In the ongoing discussion of how to best utilize customer data gathered from marketing, privacy is always a concern. With companies like Apple starting to present privacy as a luxury product, consumers are more conscious of what businesses do with their data than ever before.

There is a balance between effective customer data usage and maintaining a reputation. And the key to that balance is being aware of the latest trends in data protection. It pays to be front-facing about privacy in 2019.

Existing regulations

GDPR

Before diving into american efforts to protect customer data, it’s important to know what’s been going on overseas. The GDPR is the General Data Protection Regulation and it has been in effect in the EU for one year.

The GDPR isn’t an American regulation, but it does affect any business that processes personal data of EU individuals. Unless you have customers living in the EU, all you have to worry about is future US laws.

This regulation requires businesses to inform consumers of all personal data that is collected about them and how it will be used. Additionally, it does not allow automatic opt-ins for data collection. The regulation says that simply giving the user the ability to opt out of something does not mean the user is consenting. So a pre-checked consent box for data collection is not allowed.

This regulation gives consenting customers more knowledge of how their data is used. Some businesses are getting ahead of this by sending out emails detailing how data is used and providing an opt-out within that email. Businesses with large databases will naturally have an easier time with this than responding to individual requests.

Regardless of whether or not this regulation affects your business, remember that consumers are paying attention to what they’re opted into by default. Customers will take notice of your methods if they aren’t presented with the choice to give you their info You’re setting yourself up to look like the bad guy if you try to sneak your way into customer data.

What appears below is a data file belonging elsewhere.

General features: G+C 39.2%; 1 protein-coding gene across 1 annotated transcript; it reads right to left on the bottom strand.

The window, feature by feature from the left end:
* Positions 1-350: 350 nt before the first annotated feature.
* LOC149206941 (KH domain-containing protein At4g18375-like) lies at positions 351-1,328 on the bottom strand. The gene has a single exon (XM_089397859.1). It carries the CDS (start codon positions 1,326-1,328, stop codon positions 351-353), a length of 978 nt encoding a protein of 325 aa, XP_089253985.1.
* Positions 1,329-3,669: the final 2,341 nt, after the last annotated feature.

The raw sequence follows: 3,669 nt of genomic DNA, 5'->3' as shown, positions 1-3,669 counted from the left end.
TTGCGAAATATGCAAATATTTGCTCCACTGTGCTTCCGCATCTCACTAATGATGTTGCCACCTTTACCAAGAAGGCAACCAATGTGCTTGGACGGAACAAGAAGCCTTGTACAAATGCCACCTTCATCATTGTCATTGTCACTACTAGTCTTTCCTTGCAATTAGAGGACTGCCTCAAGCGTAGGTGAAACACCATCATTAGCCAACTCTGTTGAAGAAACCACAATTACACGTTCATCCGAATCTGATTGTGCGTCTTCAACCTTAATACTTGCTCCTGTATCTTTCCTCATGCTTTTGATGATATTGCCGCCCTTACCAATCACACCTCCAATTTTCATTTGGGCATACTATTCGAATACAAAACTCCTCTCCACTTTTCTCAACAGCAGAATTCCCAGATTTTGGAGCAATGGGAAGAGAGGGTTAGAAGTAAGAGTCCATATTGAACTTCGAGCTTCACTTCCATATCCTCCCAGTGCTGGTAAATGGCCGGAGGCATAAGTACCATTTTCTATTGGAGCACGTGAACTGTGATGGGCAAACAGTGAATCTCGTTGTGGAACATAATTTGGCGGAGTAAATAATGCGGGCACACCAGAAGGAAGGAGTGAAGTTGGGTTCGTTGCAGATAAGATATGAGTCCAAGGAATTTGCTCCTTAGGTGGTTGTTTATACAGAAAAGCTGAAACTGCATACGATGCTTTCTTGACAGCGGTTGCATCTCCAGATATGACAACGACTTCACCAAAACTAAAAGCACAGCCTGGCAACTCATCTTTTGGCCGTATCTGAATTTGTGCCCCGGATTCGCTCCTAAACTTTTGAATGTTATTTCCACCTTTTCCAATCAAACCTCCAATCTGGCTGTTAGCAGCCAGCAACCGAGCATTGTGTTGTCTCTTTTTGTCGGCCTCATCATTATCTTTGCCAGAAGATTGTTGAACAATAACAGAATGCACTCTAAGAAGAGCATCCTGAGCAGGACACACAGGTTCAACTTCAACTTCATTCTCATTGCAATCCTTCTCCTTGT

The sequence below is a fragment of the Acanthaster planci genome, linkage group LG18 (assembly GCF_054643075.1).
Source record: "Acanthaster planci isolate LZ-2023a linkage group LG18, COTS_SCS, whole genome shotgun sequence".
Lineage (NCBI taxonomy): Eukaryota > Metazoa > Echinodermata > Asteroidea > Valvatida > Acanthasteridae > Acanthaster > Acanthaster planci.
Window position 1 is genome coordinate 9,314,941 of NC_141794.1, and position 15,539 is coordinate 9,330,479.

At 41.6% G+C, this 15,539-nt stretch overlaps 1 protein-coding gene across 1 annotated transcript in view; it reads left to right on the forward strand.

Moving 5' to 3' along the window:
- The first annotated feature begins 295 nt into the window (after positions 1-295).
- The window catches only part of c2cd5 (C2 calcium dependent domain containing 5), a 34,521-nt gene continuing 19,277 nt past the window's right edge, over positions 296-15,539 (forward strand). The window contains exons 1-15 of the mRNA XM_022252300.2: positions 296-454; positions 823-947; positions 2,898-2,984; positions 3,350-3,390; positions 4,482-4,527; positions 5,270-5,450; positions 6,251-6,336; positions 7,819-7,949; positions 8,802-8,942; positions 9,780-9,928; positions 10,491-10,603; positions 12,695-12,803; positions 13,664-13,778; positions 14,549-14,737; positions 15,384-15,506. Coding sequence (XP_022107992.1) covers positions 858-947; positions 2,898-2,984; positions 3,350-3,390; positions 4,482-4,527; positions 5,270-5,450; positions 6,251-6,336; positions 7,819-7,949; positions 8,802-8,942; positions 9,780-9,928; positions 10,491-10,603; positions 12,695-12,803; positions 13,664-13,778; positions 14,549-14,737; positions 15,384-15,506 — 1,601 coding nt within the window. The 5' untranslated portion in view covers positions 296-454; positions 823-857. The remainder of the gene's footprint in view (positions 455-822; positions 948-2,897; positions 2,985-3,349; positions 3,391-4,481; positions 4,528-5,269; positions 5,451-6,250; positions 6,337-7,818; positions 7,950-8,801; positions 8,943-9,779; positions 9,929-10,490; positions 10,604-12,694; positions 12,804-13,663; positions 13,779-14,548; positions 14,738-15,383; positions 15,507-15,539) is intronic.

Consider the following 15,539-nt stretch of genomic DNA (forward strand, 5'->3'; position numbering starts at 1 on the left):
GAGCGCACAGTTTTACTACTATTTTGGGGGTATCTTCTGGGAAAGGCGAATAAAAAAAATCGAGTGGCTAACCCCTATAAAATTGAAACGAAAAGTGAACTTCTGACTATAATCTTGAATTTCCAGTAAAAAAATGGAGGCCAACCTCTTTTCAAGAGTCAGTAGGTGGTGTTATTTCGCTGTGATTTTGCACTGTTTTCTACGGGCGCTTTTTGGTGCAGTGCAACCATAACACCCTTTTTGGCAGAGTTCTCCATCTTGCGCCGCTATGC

California Law

The CCPA (California Consumer Privacy Act), passed in June of 2018, is often described as GDPR in the US. All states have legislation in place protecting consumer data, but California’s regulation is more stringent and other states are likely to follow suit

The California legislation is careful to describe exactly what information falls under its protection. Some of the most prominent data factors include:

  • Biometric data
  • Household purchase data
  • Family size information
  • Geolocation
  • Financial Information
  • Sleep Habits

Businesses must disclose how this info is collected and used. Customers can request what data is collected, the purpose of collecting the data, and which third parties are given the info.

Considering all of this, the best thing any company can do is be transparent about data collection policies. The law does require California businesses to clearly disclose a privacy policy on their website. Companies in all states should already be doing this, regulation or not.

Prepare for the privacy push

Having a strategy for organized data collection is more important than ever. Should your state enact policies similar to California and the EU, you’ll need to know what info your company collects and where to easily access it. 

Future regulations will likely continue to allow customers to request a report on data collected. Having an easily searchable database is important. But that would only end up as a fallback if your company puts together a comprehensive privacy and data collection policy. Prepare to accommodate your customers, but with a clear policy, you likely won’t have to go out of your way.

Other future privacy concerns

We often talk about ways to use smart speakers to optimize your business growth. But these devices have become the latest concern for the privacy-minded among us. 

Both Microsoft and Apple have come under fire recently for hiring contractors to listen to recorded smart speaker commands. The goal was to improve the technology’s ability to understand language. The amount that contractors listen to and what they hear is innocuous. Both companies admit to the strategy, but said contractors only hear specific commands, often triggered by mistake.

But Apple wasn’t going to let this tarnish their image as the company leading the push for privacy. The company published an official apology letter admitting they “haven’t been fully living up to [their] high ideals.” The post explains just which Siri recordings were studied and how the data improves the tech.

Apple outlined changes to retaining audio recordings and how recordings will be handled when triggered accidentally. The most important change is the ability for users to opt in to help Siri improve. The company states that it hopes “many people will choose to help Siri get better, knowing that Apple respects their data.”

Apple serves customers around the world and is headquartered in California. So they are directly under the regulation of the GDPR and the new California legislation. But their renewed focus on user opt-ins and internal handling of user data shows where the tech world is moving. Follow Apple’s lead and your bases will be covered, whatever regulations come in to place.

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